Monday, December 05, 2011

The year of mixed-race TV stars

Half of the posts I've written so far this year are lists of multiracial actors and actresses on TV shows. But four decades before any of those shows hit the airwaves, one mixed actress and one mixed actor made history in 1966.

The first mixed-race person to star in a TV show was Marlo Thomas, who played the title role in the series That Girl, which first aired on September 8, 1966 on ABC. (1966 is pretty early, I assume I'm correct in saying she was the first, but correct me if you know an earlier person).

She is mixed Arab and European. Her dad was the son of Christian immigrants from Lebanon (I mention they were Christian because everybody assumes all Arabs are Muslim, and I love to challenge stereotypes), and her mom was Italian-American.
That's Marlo with her dad, and her with the whole family (she's the oldest kid).

After the debut of That Girl, ABC premiered a show with a mixed-race male in one of the lead roles—on the very next day after That Girl debuted. As though they wanted to prevent anyone from saying they're sexist against mixed guys.

That series was The Green Hornet on September 9, 1966. One of the main characters was played by Bruce Lee. He wasn't the main star, but decades later the DVD release said he was (above), as if ABC regretted not giving the lead to a mixed actor, like they did to a mixed actress.

Most people have heard of him, but very few know he was mixed race. His dad was Chinese and his mom was biracial Chinese/German.
In both photos, he's in the middle and his biracial mother is on the left.

As if they were addicted to being pioneers, Marlo and Bruce went further and became the first mixed woman and man on the cover of the biggest TV magazine, in the same year their two programs premiered.

It's like the TV industry was proclaiming the arrival of multiracials.

(Correct me if you know an earlier mixed person who was on TV Guide's cover)

Thursday, December 01, 2011

French colonial Vietnamese-Africans

This is my English translation of this French article.

War and Race Mixing: "I was born from a Vietnamese mother and a Senegalese father."
by Florence Lame

The bloody war in Indochina caused more than 500,000 deaths, 15,000 of which were African servicemen. The surviving servicemen fled Vietnam along with their women and children. What followed was a melting pot lineage, which today still retains the features of a love that transcended time and war.

The war began in the 1940s, following the Japanese invasion of Lang Son, a border town between Vietnam and China. It was the beginning of what's commonly called the "Indochina War", referring to a large peninsula which at the time consisted of Laos, Thailand, Cambodia, Burma, a part of Malaysia, and Vietnam. Seeing their sovereignty (dating from colonialism) threatened by Japanese attacks, the French army decided to call in servicemen from Africa as reinforcements for the army already there, they were the "Senegalese colonial infantrymen". With nationalist movements following WWII in 1945, the fighting lasted until 1954. At the end of this war, the servicemen who survived left Vietnam by boat, with some of them bringing along women and children: "My father took us all in his arms and we crossed the Pacific Ocean for months in boats that were constantly in danger of capsizing", recalls Jean Nguyen, son of a Vietnamese mother and Senegalese father. For most Vietnamese, Chinese, and Laotian women who had affairs with African servicemen, such escape was the only hope of surviving a massacre. Thus appeared in Africa a melting pot lineage: Senegalese-Vietnamese, Ivorian-Vietnamese, Morroccan-Vietnamese, etc.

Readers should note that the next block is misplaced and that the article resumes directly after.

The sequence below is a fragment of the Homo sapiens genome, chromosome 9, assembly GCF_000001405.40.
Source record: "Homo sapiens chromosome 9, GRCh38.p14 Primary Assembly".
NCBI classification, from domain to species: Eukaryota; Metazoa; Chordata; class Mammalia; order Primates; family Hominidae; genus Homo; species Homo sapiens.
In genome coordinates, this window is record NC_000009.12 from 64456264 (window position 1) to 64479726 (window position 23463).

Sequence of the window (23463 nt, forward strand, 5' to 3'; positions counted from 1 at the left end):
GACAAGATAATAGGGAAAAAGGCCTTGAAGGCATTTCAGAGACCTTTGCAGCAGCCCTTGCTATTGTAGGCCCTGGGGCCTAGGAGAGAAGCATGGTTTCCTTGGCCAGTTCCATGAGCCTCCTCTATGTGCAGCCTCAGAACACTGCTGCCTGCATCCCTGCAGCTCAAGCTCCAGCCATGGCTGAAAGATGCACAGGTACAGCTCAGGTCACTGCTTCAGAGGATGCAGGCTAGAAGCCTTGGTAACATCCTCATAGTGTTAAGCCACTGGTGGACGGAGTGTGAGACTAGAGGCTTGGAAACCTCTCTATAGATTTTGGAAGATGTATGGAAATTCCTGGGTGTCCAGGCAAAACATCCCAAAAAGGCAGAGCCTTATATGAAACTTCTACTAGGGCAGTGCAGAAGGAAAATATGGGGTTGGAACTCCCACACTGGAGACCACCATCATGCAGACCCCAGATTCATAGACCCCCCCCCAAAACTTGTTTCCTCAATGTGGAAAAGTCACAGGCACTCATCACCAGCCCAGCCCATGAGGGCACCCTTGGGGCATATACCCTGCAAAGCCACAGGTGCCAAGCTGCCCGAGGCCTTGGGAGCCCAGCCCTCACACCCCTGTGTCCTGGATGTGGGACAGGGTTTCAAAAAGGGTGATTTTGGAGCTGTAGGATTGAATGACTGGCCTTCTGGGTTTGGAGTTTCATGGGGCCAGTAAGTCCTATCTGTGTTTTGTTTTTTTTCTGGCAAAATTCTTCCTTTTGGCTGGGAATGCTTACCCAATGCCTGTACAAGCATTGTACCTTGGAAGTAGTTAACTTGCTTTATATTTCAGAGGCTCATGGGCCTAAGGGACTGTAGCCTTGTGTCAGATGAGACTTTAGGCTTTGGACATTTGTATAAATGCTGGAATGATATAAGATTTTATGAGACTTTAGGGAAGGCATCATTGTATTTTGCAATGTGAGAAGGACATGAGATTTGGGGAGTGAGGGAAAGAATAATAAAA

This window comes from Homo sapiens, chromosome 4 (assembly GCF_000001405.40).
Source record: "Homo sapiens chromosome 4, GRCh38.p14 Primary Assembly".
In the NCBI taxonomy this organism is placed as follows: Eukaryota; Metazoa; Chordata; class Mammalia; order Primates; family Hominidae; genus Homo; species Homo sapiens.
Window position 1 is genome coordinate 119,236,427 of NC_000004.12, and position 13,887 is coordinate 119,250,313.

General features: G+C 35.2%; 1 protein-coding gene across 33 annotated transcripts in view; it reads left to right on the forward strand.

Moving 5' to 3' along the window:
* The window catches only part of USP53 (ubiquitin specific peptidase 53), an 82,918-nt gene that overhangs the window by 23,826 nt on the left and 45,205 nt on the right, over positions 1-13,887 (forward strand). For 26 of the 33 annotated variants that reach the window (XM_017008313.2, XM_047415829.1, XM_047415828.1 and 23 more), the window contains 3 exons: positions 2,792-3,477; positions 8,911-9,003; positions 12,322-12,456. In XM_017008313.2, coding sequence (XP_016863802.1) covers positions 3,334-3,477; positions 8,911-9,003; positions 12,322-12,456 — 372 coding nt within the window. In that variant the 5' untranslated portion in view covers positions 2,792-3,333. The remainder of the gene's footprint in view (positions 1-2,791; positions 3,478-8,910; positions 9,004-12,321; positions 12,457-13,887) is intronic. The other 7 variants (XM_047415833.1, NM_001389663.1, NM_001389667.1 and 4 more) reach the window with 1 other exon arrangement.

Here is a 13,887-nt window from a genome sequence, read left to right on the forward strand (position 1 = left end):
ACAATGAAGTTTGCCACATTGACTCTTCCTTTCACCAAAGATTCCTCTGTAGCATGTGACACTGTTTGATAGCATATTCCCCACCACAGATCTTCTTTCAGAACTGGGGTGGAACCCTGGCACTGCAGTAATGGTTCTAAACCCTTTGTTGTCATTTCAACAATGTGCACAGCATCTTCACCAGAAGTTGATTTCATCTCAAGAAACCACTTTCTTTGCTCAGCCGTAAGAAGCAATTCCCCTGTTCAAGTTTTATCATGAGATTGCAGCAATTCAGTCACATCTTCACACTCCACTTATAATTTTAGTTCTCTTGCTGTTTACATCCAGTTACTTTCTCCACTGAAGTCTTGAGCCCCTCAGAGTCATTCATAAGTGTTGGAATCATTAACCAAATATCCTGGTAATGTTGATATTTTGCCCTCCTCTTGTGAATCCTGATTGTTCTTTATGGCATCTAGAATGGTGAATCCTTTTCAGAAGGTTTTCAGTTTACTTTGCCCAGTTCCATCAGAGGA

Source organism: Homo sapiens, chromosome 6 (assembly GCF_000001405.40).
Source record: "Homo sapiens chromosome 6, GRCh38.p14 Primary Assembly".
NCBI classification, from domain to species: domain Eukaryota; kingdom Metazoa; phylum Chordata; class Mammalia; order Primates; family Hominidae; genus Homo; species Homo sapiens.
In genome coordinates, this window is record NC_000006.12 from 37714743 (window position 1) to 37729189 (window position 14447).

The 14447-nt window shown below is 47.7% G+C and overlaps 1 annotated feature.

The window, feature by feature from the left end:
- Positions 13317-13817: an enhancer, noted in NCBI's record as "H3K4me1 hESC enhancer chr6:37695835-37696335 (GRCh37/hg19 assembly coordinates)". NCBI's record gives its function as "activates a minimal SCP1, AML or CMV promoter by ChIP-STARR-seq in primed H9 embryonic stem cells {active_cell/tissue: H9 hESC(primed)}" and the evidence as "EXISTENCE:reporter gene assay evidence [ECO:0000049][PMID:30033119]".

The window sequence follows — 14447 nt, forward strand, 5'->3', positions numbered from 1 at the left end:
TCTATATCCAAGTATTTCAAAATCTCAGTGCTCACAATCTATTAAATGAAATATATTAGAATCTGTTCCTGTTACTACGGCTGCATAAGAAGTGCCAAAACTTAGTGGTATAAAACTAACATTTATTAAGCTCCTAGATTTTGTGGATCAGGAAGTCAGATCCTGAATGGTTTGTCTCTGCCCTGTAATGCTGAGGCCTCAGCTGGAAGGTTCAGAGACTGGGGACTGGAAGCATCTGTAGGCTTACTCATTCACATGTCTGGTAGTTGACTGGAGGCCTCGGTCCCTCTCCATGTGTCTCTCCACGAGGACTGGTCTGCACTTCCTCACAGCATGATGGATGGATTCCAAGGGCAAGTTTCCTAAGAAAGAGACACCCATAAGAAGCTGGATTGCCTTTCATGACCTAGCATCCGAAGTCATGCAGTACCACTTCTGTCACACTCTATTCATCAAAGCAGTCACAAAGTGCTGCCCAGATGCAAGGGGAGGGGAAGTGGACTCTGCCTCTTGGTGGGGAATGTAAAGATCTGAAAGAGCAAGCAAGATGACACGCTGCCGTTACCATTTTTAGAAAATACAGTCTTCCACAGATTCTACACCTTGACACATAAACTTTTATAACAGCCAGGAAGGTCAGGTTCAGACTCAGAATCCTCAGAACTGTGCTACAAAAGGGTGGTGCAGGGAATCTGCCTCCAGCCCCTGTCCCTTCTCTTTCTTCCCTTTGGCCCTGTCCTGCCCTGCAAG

Since their arrival in Senegal, very few Asian women returned to their homeland. Some lost everything and saw no reason to come back, others simply couldn't afford it. Today they're largely recognized and respected for having protected their families during the war, and having adapted to a world and customs that were previously completely unknown to them. They perfectly mastered the language, the cuisine, and the customs of their host country. But the integration of children from these unions was no easy task. "At first, our relationship with the Senegalese population was somewhat difficult. In the street, at school, we got called 'chinks'. There were many fights in the schoolyard because of that!" recalls Jean. But the Viet-Senegalese who live in Senegal today are considered to be Senegalese themselves.

Vietnam is known for being very conservative and it's sometimes hard for mixed-race people to make a life for themselves there. Nicole Hoang, a young woman of Senegalese and Vietnamese descent who speaks Vietnamese fluently, tells us about one of her visits to Vietnam: "It's harder for 'Black' mixed people. When they saw me speaking Vietnamese, having never seen Blacks, they couldn't fathom it. Yet the people who fought in the Indochina War were much nicer!" This racial mixing is for some an openness to the world, a rich culture, while for others it's the opposite: it's a disgrace. "I am the symbol high treason with the enemy, of a forbidden collaboration," confided Kim Lefèbvre, a Eurasian who grew up in Vietnam, in an interview for

Over time, most children of this generation migrated all over the world. Some have chosen to come settle in France, where notably they set up an organization for mixed-race Senegalese-Vietnamese people, The Lai-Den ("mixed race" in Vietnamese) in Paris. The same thing exists in the United States, such as the father of famous golfer Tiger Woods, for example, who fought in the Vietnam War, during which he married a Thai woman. This racial mixing, which was seen before as something incomprehensible, has thus become a distinguishing trait of African/Asian mixed people, but most of all, an identity in it's own right.